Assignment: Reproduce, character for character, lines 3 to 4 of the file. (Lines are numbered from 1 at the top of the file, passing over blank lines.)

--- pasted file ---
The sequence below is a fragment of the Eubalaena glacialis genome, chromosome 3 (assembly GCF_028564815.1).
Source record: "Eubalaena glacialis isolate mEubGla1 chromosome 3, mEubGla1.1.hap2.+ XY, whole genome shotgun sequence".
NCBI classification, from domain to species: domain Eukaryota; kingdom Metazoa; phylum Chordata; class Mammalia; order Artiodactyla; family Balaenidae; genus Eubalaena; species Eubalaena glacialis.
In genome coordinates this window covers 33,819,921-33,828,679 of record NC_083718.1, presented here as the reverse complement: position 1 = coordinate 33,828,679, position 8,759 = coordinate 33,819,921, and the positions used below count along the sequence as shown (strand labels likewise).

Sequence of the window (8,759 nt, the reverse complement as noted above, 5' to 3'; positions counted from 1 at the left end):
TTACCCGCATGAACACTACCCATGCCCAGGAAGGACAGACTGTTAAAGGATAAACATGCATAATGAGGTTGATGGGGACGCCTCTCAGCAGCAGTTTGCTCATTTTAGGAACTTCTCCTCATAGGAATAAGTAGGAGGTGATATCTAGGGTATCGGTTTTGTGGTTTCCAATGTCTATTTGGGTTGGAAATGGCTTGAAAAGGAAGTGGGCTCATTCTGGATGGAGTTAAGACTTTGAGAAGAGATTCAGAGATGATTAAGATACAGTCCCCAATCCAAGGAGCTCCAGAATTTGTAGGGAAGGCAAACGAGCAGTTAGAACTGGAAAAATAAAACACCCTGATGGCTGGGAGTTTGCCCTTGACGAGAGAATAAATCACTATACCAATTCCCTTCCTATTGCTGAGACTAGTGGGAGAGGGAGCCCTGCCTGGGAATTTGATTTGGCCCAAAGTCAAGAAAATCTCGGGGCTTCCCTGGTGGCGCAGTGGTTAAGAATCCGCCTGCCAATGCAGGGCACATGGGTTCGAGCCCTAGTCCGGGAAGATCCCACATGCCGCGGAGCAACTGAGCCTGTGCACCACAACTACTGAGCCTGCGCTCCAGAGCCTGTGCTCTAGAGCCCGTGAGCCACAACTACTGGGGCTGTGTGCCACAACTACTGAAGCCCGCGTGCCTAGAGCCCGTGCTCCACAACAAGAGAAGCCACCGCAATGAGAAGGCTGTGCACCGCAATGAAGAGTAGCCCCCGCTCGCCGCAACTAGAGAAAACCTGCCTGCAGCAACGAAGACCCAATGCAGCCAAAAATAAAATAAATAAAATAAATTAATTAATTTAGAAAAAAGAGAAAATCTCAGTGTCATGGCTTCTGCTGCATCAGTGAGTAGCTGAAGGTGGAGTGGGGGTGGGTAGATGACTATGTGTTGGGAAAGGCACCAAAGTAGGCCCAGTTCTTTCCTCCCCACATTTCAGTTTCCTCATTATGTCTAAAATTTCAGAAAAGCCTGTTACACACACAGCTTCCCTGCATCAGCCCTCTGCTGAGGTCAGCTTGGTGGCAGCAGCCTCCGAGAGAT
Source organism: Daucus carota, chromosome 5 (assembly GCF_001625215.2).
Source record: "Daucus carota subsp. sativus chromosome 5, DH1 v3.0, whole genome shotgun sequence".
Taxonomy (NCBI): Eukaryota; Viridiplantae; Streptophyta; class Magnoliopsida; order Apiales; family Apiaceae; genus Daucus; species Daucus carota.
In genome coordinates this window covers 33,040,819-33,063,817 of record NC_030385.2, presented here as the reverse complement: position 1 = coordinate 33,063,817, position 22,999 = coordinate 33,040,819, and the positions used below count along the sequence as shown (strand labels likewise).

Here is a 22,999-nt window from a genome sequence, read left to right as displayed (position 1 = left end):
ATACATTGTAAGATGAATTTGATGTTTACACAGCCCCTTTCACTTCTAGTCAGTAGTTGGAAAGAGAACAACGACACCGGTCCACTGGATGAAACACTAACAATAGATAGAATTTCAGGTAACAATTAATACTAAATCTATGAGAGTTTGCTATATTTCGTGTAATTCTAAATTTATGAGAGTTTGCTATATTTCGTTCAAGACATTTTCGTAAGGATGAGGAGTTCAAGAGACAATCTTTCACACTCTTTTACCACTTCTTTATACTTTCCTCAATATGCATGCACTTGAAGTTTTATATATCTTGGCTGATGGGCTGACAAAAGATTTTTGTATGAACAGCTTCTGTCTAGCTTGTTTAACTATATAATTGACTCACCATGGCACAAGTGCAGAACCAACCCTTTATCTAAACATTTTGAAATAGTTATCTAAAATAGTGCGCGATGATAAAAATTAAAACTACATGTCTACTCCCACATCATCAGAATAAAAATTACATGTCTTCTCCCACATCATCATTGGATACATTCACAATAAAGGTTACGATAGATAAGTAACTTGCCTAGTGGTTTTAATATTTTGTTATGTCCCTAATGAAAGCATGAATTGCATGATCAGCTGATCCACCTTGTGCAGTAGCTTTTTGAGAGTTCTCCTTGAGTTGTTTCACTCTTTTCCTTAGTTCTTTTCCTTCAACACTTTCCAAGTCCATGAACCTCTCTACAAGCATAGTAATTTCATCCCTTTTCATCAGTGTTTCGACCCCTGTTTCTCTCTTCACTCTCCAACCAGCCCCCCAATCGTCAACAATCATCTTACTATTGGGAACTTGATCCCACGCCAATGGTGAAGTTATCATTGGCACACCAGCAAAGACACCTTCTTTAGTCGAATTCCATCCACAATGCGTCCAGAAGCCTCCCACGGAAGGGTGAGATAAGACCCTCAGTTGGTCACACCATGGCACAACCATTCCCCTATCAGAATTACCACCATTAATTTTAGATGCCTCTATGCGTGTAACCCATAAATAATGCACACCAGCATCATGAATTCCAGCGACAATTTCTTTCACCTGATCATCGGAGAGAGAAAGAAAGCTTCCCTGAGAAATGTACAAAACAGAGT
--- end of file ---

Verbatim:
NCBI classification, from domain to species: domain Eukaryota; kingdom Metazoa; phylum Chordata; class Mammalia; order Artiodactyla; family Balaenidae; genus Eubalaena; species Eubalaena glacialis.
In genome coordinates this window covers 33,819,921-33,828,679 of record NC_083718.1, presented here as the reverse complement: position 1 = coordinate 33,828,679, position 8,759 = coordinate 33,819,921, and the positions used below count along the sequence as shown (strand labels likewise).